Ethiopia’s Brunel Dreams Of Plan To Open Up Horn Of Africa With Railway Line

By Kevin Mwanza Published: November 23, 2015, 8:11 am
Getachew Betru, Chief Executive Officer of the Ethiopian Railway Corporation (Image: CNN video)

Getachew Betru left Ethiopia during the harsh years of dictatorship only to return decades later with an engineering degree and a vision to connect the horn of Africa with a fast modern railway line.

As the chief executive of the Ethiopian Railway Corporation (ERC), Betru, launched the first phase of the railway line that now connects land-locked Ethiopia to Djibouti’s port, in late October.

Though the projects is on about 87 percent complete it had to be opened to serve million of Ethiopians in the north facing one of the worst droughts the country of more than 93 million people has ever seen in nearly three decades.

Nearly 8.2 million Ethiopians are facing starvation due to the drought and aid agencies are rushing in help with food and other donations.

“We decided to open the railway early because of the drought, the worst in decades,” Betru, who says he has been christened Ethiopia’s Brunel, after the famous British civil engineer,  told BBC.

According to Xinhua, The 756 km electrified railway that connects the two East African countries was contracted by two Chinese companies, namely China Civil Engineering Construction Corporation (CCECC), and China Railway Group (CREC).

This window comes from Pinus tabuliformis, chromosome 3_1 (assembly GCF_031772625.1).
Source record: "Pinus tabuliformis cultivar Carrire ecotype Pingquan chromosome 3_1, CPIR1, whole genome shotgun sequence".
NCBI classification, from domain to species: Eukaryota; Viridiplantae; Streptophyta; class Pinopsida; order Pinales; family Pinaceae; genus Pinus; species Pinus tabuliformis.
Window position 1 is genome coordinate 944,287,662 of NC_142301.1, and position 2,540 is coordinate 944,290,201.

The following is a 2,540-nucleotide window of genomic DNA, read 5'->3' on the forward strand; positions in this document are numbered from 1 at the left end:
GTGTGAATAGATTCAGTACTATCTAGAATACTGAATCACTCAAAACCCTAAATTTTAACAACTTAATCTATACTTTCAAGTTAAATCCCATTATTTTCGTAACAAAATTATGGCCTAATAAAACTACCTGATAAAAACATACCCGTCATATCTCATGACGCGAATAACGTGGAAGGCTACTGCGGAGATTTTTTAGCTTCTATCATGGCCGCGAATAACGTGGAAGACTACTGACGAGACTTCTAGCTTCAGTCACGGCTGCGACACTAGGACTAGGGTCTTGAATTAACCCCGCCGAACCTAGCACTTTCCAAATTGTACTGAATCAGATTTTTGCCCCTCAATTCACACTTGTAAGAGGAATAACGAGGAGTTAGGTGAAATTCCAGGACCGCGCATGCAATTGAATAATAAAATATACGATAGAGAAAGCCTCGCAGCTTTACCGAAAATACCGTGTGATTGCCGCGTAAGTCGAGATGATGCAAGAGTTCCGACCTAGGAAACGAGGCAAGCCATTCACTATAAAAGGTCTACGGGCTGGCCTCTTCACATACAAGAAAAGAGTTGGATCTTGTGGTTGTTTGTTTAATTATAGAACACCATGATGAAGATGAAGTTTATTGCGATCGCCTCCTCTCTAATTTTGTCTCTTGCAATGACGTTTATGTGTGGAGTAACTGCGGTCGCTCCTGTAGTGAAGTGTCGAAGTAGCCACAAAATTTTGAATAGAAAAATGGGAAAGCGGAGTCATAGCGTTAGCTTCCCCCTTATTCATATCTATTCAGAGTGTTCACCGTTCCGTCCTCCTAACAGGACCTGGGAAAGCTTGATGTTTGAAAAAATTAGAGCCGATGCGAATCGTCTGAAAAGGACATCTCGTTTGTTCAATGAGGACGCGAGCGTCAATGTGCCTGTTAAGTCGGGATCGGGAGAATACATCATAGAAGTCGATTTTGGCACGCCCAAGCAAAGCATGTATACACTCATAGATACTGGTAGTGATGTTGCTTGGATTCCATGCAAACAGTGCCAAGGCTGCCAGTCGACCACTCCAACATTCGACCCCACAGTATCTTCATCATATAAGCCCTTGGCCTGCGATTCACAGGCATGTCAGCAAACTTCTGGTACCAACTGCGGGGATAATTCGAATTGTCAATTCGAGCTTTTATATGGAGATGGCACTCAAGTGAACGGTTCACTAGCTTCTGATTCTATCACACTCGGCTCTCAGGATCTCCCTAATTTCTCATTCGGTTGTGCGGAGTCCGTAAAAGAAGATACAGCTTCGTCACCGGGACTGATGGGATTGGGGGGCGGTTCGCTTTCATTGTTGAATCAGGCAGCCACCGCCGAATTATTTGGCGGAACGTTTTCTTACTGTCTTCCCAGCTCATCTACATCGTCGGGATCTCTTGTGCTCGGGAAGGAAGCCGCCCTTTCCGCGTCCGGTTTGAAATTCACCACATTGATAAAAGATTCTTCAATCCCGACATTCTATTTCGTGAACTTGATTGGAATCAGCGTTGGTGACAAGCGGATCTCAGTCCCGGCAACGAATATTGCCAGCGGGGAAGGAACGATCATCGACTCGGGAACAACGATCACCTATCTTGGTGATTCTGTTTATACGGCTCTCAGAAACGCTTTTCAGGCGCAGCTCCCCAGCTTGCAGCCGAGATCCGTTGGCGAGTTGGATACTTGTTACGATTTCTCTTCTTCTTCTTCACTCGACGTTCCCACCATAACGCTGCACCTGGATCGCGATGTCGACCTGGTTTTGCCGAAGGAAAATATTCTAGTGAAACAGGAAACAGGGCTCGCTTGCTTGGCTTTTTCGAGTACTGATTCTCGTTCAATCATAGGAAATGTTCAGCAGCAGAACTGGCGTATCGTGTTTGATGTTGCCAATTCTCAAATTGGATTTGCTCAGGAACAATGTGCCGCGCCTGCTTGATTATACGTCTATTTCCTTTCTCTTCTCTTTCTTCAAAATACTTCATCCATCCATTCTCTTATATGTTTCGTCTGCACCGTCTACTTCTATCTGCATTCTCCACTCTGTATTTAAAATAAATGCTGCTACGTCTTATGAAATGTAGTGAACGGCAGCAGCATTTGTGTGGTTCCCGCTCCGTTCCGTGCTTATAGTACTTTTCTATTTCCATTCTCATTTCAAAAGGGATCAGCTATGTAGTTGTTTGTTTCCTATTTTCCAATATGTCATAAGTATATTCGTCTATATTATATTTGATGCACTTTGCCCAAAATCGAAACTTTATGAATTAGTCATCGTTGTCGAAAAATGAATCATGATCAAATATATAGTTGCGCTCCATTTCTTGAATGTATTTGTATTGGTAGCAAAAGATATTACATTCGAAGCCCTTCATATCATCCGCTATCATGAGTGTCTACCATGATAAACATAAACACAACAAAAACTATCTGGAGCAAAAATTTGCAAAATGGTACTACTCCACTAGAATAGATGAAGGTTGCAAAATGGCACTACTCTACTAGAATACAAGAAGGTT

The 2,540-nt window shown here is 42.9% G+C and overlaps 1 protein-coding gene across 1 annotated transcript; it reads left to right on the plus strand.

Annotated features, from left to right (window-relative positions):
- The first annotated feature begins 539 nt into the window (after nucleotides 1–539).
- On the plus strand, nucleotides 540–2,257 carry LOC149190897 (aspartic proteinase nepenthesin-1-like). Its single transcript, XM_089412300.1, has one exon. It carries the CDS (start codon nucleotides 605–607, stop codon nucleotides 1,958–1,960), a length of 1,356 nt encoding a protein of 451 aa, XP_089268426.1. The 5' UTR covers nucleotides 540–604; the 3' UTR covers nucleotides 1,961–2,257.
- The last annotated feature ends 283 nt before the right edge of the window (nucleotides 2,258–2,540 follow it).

The railway is part of Betru’s plan to connect the entire horn of Africa countries with a vast rail network snaking its way across landlocked Ethiopia, Africa’s second most populous country, to Djibouti, Sudan, South Sudan and Kenya.

There are even plans to link Ethiopia with Somaliland’s underused and underdeveloped Berbera port, 854 kilometers away by road.

Betru dreams that the railway will one day run from the Red Sea in Djibouti all the way across Africa to the Atlantic Ocean.

The railways line is seen as a faster way to deliver humanitarian assistance to the millions of people living off-the grid in Ethiopia and neighboring countries.

“The trains will deliver bulk quantities of food aid very close to drought-affected people. It will do this in a matter of a few hours,” ERC’s technical adviser, Muluken Mesfin, told BBC.

Betru says the train , once operational, will cut the journey between Djibouti’s port and Addis Ababa by more than five hours and increase on logistic efficiency in the region.

“This will save money as well as time,” he said.

The train, travelling at about 120 kilometers per hour, will run parallel to an abandoned Ethio-Djibouti railway, built more than 100 years ago by France for Emperor Menelik.

Chinese built railway line is estimated to cost $3 billion and it starts at sea level in Djibouti, crossing through Ethiopia’s ragged hilly terrain until it reaches Addis Ababa, about 2,500 meters above sea level.

“It is very good sign of the Ethio-Chinese relationship in terms of engaging the contractor company to do such work in the last 36 months,” Betru told Xinhua.


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